Defining America's Role on the Global Stage. (American Thought)
Hagel, Chuck, USA TODAY
ON MARCH 5, 1946, at Westminster College in Fulton, Mo., British Prime Minister Winston Churchill, with Pres. Harry Truman at his side, gave one of the greatest speeches of our time. Its power and majesty are not limited to time and place, although Churchill's warning of a Soviet "Iron Curtain" in Europe vividly captured the communist threat of that era. That day, he also conveyed something unique and special about America's international role: "... The United States stands at this time at the pinnacle of world power. It is a solemn moment for the American democracy. For with this primacy in power is also joined an awe-inspiring accountability to the future. As you look around you, you must feel not only the sense of duty done, but also you must feel anxiety lest you fall below the level of achievement. Opportunity is here now, clear and shining, for both our countries. To reject it or ignore it or fritter it away will bring upon us all the long reproaches of the aftertime."
With new eras come new challenges, and today the U.S. again stands at a pinnacle of power and again bears a heavy burden for securing a better tomorrow, for our citizens and for all the peoples of the world. At this critical juncture, the success of our actions will be determined not by the extent of our power, but by an appreciation of its limits. America must approach the world with a sense of purpose in global affairs that is anchored by our ideals, a principled realism that seeks not to remake the world in our image, but to help make a better world.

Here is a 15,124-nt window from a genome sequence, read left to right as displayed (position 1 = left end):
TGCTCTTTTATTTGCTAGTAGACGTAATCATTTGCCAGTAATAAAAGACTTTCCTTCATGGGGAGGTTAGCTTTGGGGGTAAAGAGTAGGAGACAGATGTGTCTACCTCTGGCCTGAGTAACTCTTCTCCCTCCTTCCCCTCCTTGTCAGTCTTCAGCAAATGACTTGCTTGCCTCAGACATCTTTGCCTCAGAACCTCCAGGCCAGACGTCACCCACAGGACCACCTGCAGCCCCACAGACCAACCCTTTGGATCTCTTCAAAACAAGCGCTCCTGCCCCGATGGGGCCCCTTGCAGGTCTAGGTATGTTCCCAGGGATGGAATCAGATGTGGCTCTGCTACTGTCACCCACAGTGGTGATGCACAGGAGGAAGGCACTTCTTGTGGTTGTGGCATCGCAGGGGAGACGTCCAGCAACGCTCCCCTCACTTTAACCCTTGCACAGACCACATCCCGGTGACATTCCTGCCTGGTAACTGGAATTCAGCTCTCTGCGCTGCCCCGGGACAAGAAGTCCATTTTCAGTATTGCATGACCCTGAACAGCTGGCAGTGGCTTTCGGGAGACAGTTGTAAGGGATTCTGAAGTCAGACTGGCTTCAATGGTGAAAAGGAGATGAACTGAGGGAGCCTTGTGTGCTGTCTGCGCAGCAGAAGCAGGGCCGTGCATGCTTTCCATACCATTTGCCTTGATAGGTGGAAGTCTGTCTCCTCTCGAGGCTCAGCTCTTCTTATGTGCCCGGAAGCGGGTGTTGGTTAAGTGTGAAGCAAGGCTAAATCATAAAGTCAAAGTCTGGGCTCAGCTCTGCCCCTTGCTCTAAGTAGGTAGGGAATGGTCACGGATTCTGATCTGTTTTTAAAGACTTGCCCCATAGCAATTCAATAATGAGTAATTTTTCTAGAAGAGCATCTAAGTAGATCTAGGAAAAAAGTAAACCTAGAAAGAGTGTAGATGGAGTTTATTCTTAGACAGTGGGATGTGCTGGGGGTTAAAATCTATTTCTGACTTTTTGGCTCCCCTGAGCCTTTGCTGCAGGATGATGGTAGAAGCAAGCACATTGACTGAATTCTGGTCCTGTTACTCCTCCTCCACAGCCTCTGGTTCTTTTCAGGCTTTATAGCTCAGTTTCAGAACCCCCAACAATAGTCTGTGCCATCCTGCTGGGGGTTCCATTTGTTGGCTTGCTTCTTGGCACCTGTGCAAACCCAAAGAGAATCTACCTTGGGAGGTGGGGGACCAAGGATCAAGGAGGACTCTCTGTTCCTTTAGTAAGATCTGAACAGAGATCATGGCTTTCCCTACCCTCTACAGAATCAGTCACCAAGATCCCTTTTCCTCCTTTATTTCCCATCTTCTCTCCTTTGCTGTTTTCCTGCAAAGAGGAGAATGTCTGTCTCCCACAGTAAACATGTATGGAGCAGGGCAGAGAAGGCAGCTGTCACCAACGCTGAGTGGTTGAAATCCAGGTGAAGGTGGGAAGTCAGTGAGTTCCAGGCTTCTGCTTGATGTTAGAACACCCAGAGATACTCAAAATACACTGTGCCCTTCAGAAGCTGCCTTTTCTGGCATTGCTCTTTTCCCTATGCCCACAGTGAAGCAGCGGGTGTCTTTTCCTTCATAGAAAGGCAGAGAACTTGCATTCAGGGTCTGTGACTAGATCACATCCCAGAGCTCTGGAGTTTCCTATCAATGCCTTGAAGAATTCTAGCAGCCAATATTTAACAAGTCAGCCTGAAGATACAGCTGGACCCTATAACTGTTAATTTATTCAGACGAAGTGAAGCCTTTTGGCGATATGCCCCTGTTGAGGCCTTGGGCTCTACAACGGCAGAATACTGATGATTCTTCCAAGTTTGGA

We must avoid the traps of hubris and imperial temptation that come with great power. Our foreign policy should reflect the hope and promise of America tempered with a mature wisdom that is the mark of our national character. In this new era of possibilities and responsibilities, America will require a wider-lens view of how the world sees us, so that we can better understand the world, and our role in it.
Just as Churchill pointed out in 1946, when historic opportunities for leadership are before us, they cannot be rejected, ignored, or frittered away. There would have been grave consequences if the U.S. had shrunk from its responsibilities in 1946, as there will be grave …
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Publication information: Article title: Defining America's Role on the Global Stage. (American Thought). Contributors: Hagel, Chuck - Author. Magazine title: USA TODAY. Volume: 131. Issue: 2696 Publication date: May 2003. Page number: 10+. © 2009 Society for the Advancement of Education. COPYRIGHT 2003 Gale Group.
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